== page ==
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Self-Assembling Electronic Nano-Components

June 21, 2011

The July Issue of Nature Materials Describes the Function of an Innovative Tiny Component Developed by Researchers of KIT’s Institute of Nanotechnology Together with a Team of European Scientists

Magnetic storage media such as hard drives have revolutionized the handling of information: We are used to dealing with huge quantities of magnetically stored data while relying on highly sensitive electronic components. And hope to further increase data capacities through ever smaller components. Together with experts from Grenoble and Strasbourg, researchers of KIT’s Institute of Nanotechnology (INT) have developed a nano-component based on a mechanism observed in nature.

What if the very tininess of a component prevented one from designing the necessary tools for its manufacture? One possibility could be to “teach” the individual parts to self-assemble into the desired product. For fabrication of an electronic nano-device, a team of INT researchers headed by Mario Ruben adopted a trick from nature: Synthetic adhesives were applied to magnetic molecules in such a way that the latter docked on to the proper positions on a nanotube without any intervention. In nature, green leaves grow through a similar self-organizing process without any impetus from subordinate mechanisms. The adoption of such principles to the manufacture of electronic components is a paradigm shift, a novelty.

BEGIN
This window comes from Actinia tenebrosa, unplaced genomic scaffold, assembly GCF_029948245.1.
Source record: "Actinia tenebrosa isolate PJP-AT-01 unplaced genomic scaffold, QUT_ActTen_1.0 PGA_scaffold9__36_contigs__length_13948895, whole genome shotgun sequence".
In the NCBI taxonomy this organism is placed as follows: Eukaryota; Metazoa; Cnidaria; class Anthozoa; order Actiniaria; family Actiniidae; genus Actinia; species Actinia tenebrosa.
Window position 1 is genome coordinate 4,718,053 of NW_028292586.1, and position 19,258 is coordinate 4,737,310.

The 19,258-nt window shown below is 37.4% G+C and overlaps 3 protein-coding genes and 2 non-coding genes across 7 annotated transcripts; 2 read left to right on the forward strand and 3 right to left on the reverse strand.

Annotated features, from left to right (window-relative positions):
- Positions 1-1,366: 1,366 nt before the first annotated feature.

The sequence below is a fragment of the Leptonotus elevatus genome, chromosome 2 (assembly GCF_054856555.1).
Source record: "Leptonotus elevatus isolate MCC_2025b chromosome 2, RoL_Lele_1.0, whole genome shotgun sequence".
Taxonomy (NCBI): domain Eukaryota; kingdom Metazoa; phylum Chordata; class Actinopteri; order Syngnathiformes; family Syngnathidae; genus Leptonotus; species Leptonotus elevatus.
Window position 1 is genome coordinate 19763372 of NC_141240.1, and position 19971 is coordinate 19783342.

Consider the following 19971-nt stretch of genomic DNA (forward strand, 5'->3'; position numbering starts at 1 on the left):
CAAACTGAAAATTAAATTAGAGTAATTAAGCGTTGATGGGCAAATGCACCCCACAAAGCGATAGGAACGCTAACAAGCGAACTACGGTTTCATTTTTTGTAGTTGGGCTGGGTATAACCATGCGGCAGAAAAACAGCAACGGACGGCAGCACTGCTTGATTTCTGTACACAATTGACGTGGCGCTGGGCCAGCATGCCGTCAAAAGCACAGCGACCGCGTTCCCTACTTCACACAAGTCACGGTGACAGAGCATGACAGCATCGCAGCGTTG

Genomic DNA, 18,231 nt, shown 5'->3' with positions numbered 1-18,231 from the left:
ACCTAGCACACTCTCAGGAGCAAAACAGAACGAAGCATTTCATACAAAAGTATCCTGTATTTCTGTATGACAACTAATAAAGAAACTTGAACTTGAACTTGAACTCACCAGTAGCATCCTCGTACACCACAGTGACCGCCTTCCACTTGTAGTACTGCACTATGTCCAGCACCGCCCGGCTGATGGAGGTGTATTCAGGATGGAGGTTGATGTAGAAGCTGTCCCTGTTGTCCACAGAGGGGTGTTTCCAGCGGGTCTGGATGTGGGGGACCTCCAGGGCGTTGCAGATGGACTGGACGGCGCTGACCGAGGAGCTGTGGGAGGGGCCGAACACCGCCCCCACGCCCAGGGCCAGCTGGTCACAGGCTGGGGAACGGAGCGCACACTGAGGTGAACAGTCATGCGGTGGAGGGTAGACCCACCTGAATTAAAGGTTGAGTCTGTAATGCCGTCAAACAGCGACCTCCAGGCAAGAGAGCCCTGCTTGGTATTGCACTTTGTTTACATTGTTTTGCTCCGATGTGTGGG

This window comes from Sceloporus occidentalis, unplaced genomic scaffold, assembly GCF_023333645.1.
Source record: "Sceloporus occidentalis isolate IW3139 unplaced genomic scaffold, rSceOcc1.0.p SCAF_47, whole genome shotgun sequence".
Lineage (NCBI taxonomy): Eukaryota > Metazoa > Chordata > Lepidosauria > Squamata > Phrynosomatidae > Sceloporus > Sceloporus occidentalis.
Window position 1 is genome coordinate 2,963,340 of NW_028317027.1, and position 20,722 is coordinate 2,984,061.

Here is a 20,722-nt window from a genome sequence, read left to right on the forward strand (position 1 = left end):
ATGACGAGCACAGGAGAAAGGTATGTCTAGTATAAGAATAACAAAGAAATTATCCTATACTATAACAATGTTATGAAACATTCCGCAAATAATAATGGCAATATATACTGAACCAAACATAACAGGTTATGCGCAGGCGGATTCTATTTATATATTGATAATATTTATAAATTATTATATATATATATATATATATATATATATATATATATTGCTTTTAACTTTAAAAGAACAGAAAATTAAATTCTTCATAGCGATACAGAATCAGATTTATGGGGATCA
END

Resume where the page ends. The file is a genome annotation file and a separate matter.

The nano-switch was developed by a European team of scientists from Centre National de la Recherche Scientifique (CNRS) in Grenoble, Institut de Physique et Chimie des Mat©riaux at the University of Strasbourg, and KIT’s INT. It is one of the invention’s particular features that, unlike the conventional electronic components, the new component does not consist of materials such as metals, alloys or oxides but entirely of soft materials such as carbon nanotubes and molecules.

Terbium, the only magnetic metal atom that is used in the device, is embedded in organic material. Terbium reacts highly sensitively to external magnetic fields. Information as to how this atom aligns along such magnetic fields is efficiently passed on to the current flowing through the nanotube. The Grenoble CNRS research group headed by Dr. Wolfgang Wernsdorfer succeeded in electrically reading out the magnetism in the environment of the nano-component. The demonstrated possibility of addressing electrically single magnetic molecules opens a completely new world to spintronics, where memory, logic and possibly quantum logic may be integrated. 

The function of the spintronic nano-device is described in the July issue of Nature Materials (DOI number: 10.1038/Nmat3050)for low temperatures of approximately one degree Kelvin, which is -272 degrees Celsius. Efforts are taken by the team of researchers to further increase the component’s working temperature in the near future.

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